LONDON – AT&T Wireless (AWE), the U.S. mobile phone group up for sale, called a board meeting on Monday to consider recommending a takeover that could value the company at more than $38 billion, sources familiar with the talks said.
Cingular (search), the second-largest U.S. cell phone group, on Sunday raised its offer for its smaller rival to $38 billion, or $14 per share -- a 40 percent premium to its share price before the auction was called last month, another source close to talks said.
"They (Cingular) have bid $14 per share," the source said. "We believe Vodafone will at least meet it."
However, a third source familiar with talks said rival bidder Vodafone Group Plc (VOD), the British-based mobile phone giant, appeared to be leading the bidding as Europe's markets closed. The companies declined to comment and no further details were immediately available.
AT&T Wireless, which put itself up for sale on January 22 after a series of poor results, called for opening bids by last Friday. Industry sources said both Cingular and Vodafone bid roughly $35 billion on Friday, prompting AT&T Wireless's financial advisers, Merrill Lynch, to ask for higher offers.
The auction for the third-ranked U.S. mobile phone group signals the start of long-awaited mergers in the fiercely competitive U.S. mobile industry, in which six national brands and a handful of regional players are battling for market share.
Market concerns that Vodafone's Chief Executive Arun Sarin will trade in a lucrative 45-percent stake in U.S. market leader Verizon Wireless for a deal that is expected to dilute earnings drove shares in the world's largest mobile phone group 2.57 percent lower in London.
"We do see Vodafone as a serious bidder now, but we still see Cingular in the driving seat," said one analyst. "They have more shareholder support and stand to get more synergies."
AT&T Wireless, which has debt of around $5.9 billion, has yet to confirm it received any offers by last Friday's 5 p.m. EST deadline, which gave it at least a three-day U.S. holiday weekend to evaluate offers.
Vodafone said last week that it was examining whether an offer would be in investor interests. Since Friday's deadline passed, the group has argued it makes little commercial sense to reveal whether it made any offer.
AT&T Wireless, which is 16 percent-owned by Japan's NTT DoCoMo (search), has set itself a deadline of February 29 for a final decision, although sources say pressure is rising for a quick deal and an announcement could come much earlier.
While some Vodafone investors remain unconvinced about the merits of a bold offer, a growing number are braced for Sarin to fight for an asset that would give the group long sought-for control of a company in the world's most powerful economy and take its brand across the Atlantic.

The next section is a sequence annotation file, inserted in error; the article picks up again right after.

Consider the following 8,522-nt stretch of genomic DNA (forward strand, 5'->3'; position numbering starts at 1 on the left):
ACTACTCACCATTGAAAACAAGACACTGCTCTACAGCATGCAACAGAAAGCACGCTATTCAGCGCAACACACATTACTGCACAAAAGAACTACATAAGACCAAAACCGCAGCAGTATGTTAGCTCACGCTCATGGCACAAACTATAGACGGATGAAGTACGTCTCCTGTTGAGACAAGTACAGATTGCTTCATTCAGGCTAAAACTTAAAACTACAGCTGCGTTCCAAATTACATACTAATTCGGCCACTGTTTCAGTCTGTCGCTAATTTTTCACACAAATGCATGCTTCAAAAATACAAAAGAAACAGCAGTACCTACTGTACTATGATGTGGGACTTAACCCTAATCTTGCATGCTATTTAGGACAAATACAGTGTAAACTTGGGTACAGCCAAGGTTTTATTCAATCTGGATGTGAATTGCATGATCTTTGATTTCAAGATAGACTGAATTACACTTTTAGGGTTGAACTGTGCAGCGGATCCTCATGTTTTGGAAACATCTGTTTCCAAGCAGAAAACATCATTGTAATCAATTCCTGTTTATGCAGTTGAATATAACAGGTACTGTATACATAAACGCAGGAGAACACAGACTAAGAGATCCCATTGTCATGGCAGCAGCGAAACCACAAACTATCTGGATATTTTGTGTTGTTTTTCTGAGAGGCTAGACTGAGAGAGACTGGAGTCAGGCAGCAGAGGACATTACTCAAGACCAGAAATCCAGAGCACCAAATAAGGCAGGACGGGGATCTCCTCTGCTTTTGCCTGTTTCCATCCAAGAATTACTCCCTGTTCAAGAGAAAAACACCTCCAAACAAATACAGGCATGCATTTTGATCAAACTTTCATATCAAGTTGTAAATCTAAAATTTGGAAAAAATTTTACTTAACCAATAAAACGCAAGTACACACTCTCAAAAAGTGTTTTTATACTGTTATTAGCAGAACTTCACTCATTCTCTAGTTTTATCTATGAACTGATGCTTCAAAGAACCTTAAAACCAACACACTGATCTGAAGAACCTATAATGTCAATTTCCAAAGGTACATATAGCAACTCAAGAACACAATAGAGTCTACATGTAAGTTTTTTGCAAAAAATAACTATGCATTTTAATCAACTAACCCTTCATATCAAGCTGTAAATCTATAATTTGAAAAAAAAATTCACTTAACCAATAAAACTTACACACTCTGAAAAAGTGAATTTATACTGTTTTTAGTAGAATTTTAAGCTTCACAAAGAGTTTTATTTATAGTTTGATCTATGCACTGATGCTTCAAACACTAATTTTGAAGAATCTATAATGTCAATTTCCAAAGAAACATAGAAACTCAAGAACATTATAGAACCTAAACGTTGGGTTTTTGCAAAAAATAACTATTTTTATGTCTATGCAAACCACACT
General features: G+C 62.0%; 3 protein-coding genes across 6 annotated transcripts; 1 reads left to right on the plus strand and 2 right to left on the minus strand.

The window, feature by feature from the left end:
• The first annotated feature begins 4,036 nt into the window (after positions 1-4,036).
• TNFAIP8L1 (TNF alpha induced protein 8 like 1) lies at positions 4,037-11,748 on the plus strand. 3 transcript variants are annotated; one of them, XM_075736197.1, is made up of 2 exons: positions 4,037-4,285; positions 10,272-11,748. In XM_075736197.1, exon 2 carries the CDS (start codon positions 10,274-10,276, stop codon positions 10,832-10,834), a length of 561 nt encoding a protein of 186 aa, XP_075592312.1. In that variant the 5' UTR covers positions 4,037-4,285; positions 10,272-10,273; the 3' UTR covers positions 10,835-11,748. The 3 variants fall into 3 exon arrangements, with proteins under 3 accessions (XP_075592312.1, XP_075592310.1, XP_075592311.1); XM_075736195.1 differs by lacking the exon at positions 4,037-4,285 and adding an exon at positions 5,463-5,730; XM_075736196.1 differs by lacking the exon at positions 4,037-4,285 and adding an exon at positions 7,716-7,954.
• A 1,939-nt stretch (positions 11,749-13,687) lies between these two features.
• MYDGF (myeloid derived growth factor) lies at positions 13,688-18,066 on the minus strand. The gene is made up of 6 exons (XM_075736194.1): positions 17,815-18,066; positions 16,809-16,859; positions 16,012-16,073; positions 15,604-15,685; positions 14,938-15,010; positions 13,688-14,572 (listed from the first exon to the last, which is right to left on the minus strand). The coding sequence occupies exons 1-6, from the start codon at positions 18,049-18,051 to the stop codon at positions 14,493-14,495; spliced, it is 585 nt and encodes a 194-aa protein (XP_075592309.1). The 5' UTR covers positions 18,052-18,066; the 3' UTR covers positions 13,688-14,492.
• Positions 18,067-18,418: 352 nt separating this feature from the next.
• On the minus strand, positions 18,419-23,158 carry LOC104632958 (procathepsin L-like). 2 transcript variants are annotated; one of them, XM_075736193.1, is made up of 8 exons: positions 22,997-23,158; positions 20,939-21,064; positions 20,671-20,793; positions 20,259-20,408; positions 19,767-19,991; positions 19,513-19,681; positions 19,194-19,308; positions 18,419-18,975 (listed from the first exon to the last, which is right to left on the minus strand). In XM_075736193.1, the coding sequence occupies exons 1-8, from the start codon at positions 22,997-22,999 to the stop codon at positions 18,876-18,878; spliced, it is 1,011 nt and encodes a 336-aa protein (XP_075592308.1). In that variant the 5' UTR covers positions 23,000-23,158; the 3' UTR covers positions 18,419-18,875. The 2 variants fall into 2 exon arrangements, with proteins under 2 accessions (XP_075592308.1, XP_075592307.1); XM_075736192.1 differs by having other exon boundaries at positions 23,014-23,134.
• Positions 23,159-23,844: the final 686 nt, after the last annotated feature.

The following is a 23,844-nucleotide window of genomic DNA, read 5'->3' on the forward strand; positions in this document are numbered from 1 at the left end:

However, some analysts argue the bid would dilute earnings by 10-15 percent for around four years, that Vodafone has a poor record in running third-ranked operators in Japan and Australia and that giving up its Verizon Wireless stake in order to become a global brand smacks of ambition and empire-building.
"They (Vodafone) have a large, joint-position with the No. 1 company in the United States, so why pay up for the No. 3 and try to build up market share?" asked Kevin Lilley, a European equities fund manager at Royal London Asset Management.
"It does not make a great deal of sense to me and it will almost certainly be dilutive to earnings," he added.
However, sources close to Vodafone say the group, which has orchestrated some of the largest and most ambitious takeovers in corporate history, is sure it can convince investors of its strategy if it wins AT&T Wireless.
Cingular, meanwhile, is owned by cash-rich regional carriers SBC Communications Inc and BellSouth Corp, whose determination to enlarge their mobile phone arm is driven in part by flat or shrinking fixed-line businesses.
Cingular says it can cut costs by an annual $3.0 billion by reducing overlapping staff and assets and SBC said in January it might consider a wireless deal that hurt earnings.
In the meantime AT&T Wireless is losing both money and customers. The group reported a fourth-quarter loss and in January alone lost nearly four percent of its customers and saw its operating income fall more than 20 percent from a year ago, sources close to the situation have said.